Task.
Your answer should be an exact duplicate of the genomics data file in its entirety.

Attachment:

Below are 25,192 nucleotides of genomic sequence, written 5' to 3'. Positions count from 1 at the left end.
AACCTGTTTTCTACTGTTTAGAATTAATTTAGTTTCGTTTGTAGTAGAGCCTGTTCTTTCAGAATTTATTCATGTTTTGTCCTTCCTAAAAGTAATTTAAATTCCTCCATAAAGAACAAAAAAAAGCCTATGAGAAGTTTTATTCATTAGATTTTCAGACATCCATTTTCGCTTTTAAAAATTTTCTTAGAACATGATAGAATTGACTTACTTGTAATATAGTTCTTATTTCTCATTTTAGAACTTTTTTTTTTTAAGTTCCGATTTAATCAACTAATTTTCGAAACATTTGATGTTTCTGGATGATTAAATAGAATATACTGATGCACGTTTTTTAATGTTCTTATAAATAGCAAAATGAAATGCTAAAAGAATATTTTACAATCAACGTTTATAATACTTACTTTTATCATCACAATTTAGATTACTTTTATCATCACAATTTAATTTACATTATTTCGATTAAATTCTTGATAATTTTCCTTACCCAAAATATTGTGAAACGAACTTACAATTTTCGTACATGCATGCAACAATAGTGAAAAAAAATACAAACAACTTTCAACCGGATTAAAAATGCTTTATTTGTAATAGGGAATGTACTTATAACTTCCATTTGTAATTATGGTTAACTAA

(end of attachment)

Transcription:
Below are 25,192 nucleotides of genomic sequence, written 5' to 3'. Positions count from 1 at the left end.
AACCTGTTTTCTACTGTTTAGAATTAATTTAGTTTCGTTTGTAGTAGAGCCTGTTCTTTCAGAATTTATTCATGTTTTGTCCTTCCTAAAAGTAATTTAAATTCCTCCATAAAGAACAAAAAAAAGCCTATGAGAAGTTTTATTCATTAGATTTTCAGACATCCATTTTCGCTTTTAAAAATTTTCTTAGAACATGATAGAATTGACTTACTTGTAATATAGTTCTTATTTCTCATTTTAGAACTTTTTTTTTTTAAGTTCCGATTTAATCAACTAATTTTCGAAACATTTGATGTTTCTGGATGATTAAATAGAATATACTGATGCACGTTTTTTAATGTTCTTATAAATAGCAAAATGAAATGCTAAAAGAATATTTTACAATCAACGTTTATAATACTTACTTTTATCATCACAATTTAGATTACTTTTATCATCACAATTTAATTTACATTATTTCGATTAAATTCTTGATAATTTTCCTTACCCAAAATATTGTGAAACGAACTTACAATTTTCGTACATGCATGCAACAATAGTGAAAAAAAATACAAACAACTTTCAACCGGATTAAAAATGCTTTATTTGTAATAGGGAATGTACTTATAACTTCCATTTGTAATTATGGTTAACTAA